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Partnership for CO2 Capture (PCO2C) Technology Development

PCOC

Development of economically feasible carbon capture technology presents one of the biggest challenges to the fossil energy industry in the 21st century. Many existing technologies are capable of capturing carbon from coal-fired power plants, but most are expensive and inefficient. Development and evaluation of new technologies are critical steps toward economical carbon capture. To address this challenge, the EERC initiated a program to evaluate several CO2 capture technologies that are among the most advanced systems under development. PCO2C was developed with the overall goal of advancing the state of CO2 capture by evaluating and demonstrating those technologies with the most commercial viability for utility applications. In performing pilot-scale testing of these systems, PCO2C identifies the strengths and weaknesses of each technology to allow for enhanced performance and decreased costs for future applications.

The PCO2C project is being conducted in three phases. During Phase I of PCO2C, the focus was on understanding and developing two platform-based technologies: solvent-based absorption and stripping (postcombustion capture) and oxygen-fired combustion. Phase I results indicate that technological advances are the main way to reduce the costs of capturing CO2 using a retrofit oxy-fired technology. For postcombustion capture, 90% CO2 capture can be met with monoethanolamine (MEA) and advanced solvents. However, the EERC has shown that use of advanced solvents can be expected to reduce the cost of CO2 capture considerably.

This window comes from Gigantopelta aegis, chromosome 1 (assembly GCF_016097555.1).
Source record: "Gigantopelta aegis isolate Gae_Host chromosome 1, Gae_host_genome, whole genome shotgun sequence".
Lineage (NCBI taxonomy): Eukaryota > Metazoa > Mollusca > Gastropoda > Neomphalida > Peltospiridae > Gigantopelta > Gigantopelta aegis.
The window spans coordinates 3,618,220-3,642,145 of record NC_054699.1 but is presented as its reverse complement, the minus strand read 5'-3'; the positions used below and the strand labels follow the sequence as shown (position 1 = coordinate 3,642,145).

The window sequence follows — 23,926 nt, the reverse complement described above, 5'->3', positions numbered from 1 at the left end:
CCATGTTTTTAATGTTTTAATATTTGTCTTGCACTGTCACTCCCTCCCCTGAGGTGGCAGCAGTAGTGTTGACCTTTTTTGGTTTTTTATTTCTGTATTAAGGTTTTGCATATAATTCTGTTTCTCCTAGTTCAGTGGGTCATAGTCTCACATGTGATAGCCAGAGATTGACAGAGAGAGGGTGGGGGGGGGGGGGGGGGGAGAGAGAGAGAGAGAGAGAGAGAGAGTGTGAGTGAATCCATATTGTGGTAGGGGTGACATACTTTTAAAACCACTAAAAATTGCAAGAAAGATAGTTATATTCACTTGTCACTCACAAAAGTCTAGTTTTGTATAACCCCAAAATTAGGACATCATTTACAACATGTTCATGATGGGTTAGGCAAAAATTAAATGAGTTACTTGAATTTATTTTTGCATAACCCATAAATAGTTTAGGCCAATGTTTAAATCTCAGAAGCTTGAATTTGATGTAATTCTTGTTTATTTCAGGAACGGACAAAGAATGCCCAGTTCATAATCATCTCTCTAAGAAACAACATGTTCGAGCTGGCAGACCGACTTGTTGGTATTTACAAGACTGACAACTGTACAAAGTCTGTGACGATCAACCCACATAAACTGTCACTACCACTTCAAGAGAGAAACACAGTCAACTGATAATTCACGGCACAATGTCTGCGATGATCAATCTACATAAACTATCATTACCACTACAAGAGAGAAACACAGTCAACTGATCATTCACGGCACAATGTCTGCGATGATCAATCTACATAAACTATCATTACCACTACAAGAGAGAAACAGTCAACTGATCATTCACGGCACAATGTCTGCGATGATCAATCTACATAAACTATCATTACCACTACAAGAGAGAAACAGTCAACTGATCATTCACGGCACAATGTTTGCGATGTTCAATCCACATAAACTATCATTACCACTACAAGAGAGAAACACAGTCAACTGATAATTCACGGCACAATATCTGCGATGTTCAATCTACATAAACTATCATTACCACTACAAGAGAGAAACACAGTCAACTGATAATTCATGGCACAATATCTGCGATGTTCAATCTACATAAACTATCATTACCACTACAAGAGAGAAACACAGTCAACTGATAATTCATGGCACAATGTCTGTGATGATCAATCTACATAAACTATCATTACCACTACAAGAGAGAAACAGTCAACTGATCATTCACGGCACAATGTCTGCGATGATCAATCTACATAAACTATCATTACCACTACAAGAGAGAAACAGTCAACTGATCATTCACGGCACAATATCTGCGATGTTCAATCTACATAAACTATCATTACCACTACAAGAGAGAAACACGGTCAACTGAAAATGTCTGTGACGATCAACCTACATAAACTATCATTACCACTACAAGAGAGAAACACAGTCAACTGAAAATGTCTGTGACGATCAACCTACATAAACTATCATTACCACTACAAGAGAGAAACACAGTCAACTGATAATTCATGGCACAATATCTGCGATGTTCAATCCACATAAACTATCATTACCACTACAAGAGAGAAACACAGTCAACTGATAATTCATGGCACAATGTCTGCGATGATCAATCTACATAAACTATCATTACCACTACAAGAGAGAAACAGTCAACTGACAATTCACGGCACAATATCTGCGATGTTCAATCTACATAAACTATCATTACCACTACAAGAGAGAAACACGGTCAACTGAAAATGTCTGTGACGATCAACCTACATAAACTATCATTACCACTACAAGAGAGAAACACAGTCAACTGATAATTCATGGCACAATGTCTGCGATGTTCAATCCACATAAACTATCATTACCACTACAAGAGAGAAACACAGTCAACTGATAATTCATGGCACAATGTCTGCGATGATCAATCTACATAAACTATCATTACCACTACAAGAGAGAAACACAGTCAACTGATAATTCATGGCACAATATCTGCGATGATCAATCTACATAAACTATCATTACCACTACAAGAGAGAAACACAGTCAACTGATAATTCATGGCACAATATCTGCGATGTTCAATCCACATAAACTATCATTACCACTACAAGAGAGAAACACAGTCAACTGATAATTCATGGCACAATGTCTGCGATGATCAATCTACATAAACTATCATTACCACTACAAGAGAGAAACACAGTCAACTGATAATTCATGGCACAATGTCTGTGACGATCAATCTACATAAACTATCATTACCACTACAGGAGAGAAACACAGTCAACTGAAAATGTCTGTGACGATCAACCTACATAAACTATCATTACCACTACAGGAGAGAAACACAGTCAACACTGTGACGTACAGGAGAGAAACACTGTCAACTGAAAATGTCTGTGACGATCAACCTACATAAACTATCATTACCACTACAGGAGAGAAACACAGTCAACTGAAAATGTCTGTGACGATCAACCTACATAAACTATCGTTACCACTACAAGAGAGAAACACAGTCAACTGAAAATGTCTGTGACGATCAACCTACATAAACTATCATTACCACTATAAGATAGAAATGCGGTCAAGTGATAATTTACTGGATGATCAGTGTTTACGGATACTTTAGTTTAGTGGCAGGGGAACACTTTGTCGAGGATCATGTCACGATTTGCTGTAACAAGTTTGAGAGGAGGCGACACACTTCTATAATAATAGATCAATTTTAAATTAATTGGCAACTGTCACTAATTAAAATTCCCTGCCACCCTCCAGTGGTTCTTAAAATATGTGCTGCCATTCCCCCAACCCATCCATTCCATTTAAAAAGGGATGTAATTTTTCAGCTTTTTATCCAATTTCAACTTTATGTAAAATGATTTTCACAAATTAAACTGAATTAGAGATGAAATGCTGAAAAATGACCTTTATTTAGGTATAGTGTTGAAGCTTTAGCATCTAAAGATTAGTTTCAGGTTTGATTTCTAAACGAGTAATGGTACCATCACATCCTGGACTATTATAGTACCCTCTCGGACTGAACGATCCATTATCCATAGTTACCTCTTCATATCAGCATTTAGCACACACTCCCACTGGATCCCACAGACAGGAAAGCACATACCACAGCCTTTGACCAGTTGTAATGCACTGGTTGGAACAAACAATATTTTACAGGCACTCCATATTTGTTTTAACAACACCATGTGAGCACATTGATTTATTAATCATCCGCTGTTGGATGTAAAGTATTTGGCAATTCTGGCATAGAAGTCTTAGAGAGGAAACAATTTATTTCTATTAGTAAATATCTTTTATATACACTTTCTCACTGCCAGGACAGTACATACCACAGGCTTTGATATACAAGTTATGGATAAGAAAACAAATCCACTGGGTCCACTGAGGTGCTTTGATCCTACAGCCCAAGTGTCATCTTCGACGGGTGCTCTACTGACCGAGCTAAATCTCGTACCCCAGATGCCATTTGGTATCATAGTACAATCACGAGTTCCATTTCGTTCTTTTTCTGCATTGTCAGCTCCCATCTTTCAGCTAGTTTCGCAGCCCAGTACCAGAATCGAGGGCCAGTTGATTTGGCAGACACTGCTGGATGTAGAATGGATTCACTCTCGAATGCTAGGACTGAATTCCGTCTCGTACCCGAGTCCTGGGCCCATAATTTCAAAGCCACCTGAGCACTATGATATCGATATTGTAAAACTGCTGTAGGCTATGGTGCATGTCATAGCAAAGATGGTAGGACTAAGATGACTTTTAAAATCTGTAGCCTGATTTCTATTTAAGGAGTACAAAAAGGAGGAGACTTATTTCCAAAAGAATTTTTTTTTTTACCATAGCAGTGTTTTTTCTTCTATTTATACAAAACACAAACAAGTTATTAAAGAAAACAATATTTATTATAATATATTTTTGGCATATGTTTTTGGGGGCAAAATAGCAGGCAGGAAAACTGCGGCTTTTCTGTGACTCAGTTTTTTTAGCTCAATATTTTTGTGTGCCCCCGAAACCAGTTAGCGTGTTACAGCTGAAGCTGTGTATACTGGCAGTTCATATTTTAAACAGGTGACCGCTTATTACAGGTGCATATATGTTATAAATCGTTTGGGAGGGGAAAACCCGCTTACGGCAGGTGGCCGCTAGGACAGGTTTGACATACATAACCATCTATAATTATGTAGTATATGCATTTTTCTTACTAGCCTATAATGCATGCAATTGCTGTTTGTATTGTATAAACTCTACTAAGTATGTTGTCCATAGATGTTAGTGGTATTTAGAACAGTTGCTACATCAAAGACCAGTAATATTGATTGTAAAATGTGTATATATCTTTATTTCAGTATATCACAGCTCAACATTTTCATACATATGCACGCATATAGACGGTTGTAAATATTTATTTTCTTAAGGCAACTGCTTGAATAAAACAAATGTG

Phase II of PCO2C is focused on further developing the most promising technologies studied in Phase I. Phase II will utilize the information gathered during Phase I for the development of lower-cost and more effective capture technologies as well as their integration into a total system that provides substantial economic and environmental benefits. A third phase will investigate a novel liquid–gas contactor that has potential use as a postcombustion CO2 capture technology. During operation at the EERC, the system will be tested with a flue gas stream from two separate pilot facilities simultaneously: the combustion test facility and the particulate test combustor. The ability to expand the flue gas production is expected to be a key factor in demonstrating the scale-up capability of the novel design.

Useful Links

PCO2C Partners

Combustion Test Facility

Particulate Test Combustor